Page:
World's only co-educational Māori high school closes

Author
NZ Herald,
Section
National,
Publish Date
Friday, 31 August 2018, 3:20PM
Education Minister Chris Hipkins visited Hato Petera College last week before deciding today to cancel its funding agreement with the state. Photo / File
Education Minister Chris Hipkins visited Hato Petera College last week before deciding today to cancel its funding agreement with the state. Photo / File

The axe has finally fallen on Hato Petera College, which looks set to close formally after 90 years.

Education Minister Chris Hipkins has announced the cancellation of the college's integration agreement with the state, under which the college was funded, effective today.

Closure is now only a formality to be confirmed by the Catholic Church, which established the college in 1928 on land granted to the church by Governor George Grey for the education of Māori and European children.

For the first 18 years the school was used to train boys as catechists to assist Mill Hill priests in the Māori mission.

It became a general secondary school for Māori boys in 1946 and admitted girls from 1993, claiming to be "the only Māori Catholic co-educational secondary school in the world".

The integration agreement set a maximum roll of 250, but the roll plunged after the Ministry of Education closed the college's hostel for health and safety reasons in 2016 and by early this year there was only one student left, Stephanie Pomare.

Stephanie has now moved to Manurewa High School, saying: "I could have stayed, but there wasn't really much I could do."

Lex Hamill, who was appointed as a commissioner to replace the school board this year, said there were now no students enrolled there.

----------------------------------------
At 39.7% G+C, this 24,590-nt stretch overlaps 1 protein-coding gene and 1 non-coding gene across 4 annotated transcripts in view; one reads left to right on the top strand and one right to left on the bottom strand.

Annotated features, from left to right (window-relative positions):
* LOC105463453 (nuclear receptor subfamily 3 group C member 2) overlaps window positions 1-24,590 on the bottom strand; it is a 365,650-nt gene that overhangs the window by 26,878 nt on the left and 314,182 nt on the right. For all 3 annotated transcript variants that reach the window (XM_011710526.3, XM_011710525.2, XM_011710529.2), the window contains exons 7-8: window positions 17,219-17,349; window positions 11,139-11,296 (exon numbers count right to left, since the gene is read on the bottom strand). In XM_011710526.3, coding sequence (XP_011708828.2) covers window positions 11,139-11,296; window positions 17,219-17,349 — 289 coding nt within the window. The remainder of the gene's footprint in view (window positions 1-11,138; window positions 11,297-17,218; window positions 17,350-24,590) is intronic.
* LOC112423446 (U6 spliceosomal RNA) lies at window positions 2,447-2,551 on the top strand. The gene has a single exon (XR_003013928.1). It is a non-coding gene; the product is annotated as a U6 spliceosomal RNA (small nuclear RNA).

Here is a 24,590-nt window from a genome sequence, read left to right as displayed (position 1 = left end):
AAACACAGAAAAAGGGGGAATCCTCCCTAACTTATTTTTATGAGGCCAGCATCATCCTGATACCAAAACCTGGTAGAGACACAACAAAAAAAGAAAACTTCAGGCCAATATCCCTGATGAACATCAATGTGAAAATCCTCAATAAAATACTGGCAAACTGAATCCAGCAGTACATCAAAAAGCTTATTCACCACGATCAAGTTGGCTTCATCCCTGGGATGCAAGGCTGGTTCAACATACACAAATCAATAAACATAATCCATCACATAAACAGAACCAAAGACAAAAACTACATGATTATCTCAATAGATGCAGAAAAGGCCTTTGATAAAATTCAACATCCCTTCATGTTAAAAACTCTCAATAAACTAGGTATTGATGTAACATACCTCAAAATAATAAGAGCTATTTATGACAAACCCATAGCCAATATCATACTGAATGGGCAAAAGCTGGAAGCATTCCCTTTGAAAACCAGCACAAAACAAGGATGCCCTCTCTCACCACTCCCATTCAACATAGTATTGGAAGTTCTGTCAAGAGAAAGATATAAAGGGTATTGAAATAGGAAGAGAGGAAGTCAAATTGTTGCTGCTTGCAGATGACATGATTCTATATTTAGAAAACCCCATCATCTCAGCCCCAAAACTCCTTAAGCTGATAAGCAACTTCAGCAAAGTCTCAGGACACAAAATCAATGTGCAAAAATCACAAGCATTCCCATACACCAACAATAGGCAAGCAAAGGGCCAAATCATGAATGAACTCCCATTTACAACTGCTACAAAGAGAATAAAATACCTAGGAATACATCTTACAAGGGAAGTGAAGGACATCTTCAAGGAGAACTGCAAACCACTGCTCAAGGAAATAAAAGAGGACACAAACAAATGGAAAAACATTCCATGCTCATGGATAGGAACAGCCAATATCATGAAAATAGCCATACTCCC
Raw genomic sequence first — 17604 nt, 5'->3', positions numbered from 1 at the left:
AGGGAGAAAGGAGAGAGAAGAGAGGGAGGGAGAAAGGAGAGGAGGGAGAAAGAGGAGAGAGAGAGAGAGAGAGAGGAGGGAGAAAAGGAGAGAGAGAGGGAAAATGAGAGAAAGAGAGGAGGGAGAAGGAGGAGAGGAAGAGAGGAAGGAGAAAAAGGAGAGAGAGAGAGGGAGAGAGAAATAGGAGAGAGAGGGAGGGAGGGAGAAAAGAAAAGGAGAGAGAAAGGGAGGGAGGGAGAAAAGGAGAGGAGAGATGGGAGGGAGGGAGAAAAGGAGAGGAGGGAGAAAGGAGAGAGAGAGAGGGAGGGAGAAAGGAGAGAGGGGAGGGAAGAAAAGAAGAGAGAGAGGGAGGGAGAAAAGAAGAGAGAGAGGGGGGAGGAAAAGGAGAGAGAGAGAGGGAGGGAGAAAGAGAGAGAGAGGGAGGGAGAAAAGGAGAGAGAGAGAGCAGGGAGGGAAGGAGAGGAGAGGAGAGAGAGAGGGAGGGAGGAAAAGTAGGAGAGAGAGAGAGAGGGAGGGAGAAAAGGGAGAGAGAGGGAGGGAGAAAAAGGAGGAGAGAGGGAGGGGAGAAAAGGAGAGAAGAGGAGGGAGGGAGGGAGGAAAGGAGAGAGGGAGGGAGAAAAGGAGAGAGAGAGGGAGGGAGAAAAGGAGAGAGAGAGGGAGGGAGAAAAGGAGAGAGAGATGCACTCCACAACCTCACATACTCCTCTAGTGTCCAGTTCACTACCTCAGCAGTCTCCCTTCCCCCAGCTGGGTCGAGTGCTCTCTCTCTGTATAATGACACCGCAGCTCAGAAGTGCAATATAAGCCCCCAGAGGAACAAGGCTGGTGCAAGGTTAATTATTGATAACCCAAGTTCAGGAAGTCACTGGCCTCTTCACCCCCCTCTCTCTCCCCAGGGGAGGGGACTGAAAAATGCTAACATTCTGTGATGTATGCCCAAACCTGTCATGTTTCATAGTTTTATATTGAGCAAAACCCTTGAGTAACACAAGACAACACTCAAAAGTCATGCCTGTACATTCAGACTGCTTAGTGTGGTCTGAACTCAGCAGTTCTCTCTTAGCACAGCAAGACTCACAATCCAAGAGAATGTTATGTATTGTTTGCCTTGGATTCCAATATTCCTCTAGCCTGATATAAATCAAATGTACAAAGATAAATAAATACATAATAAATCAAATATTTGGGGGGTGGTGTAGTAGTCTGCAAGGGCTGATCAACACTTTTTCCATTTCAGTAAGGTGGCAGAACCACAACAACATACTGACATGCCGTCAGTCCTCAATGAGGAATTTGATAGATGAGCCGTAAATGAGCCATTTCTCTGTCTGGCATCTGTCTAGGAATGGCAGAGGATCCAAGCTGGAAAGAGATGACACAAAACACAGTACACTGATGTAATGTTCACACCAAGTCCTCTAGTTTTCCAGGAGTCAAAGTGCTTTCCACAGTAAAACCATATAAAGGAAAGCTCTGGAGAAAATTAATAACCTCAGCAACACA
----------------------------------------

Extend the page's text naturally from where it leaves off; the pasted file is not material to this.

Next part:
A group representing two original Māori families who lived in the Northcote area has been occupying Hato Petera College for the past few weeks. Photo / File
A group representing two original Māori families who lived in the Northcote area has been occupying Hato Petera College for the past few weeks. Photo / File

Hipkins said the Government and the church agreed to cancel the integration agreement.

"Despite all efforts to find a way of keeping the school going, the reality is that it is no longer able to provide a quality of education," he said.

"Closing schools is never an easy decision. But the roll has fluctuated between one and five this year, down from around 20 last year and just under 50 in 2016, and there are limited opportunities for the students to have social interaction with peers. The classroom environment is lonely despite the best intentions of the staff.

"A further round of consultation has been undertaken by the commissioner since my interim decision at the beginning of June that the school's integration agreement should be cancelled.

"The results of this consultation have confirmed my interim view. The Hato Petera College that exists today is much diminished from the school it was in the past.

"Today's announcement, while sad for those involved, will end a period of uncertainty for students and staff. The Ministry of Education and the Proprietor will provide assistance as needed to help the remaining students enrol at other schools. The Ministry and PPTA will also work with current staff."

Hipkins said the church had told him it would continue to use the site for educational purposes.

"It is now for them to discuss the next steps with the Ministry of Education," he said.

The church initially received 43 submissions from whānau, past students, and staff.

Hipkins said the submissions "tended to focus on the college's history and the pride of former pupils, but not on solutions to the issues the school has been facing in recent times".

The Ministry of Education consulted 18 schools and 17 sector groups.

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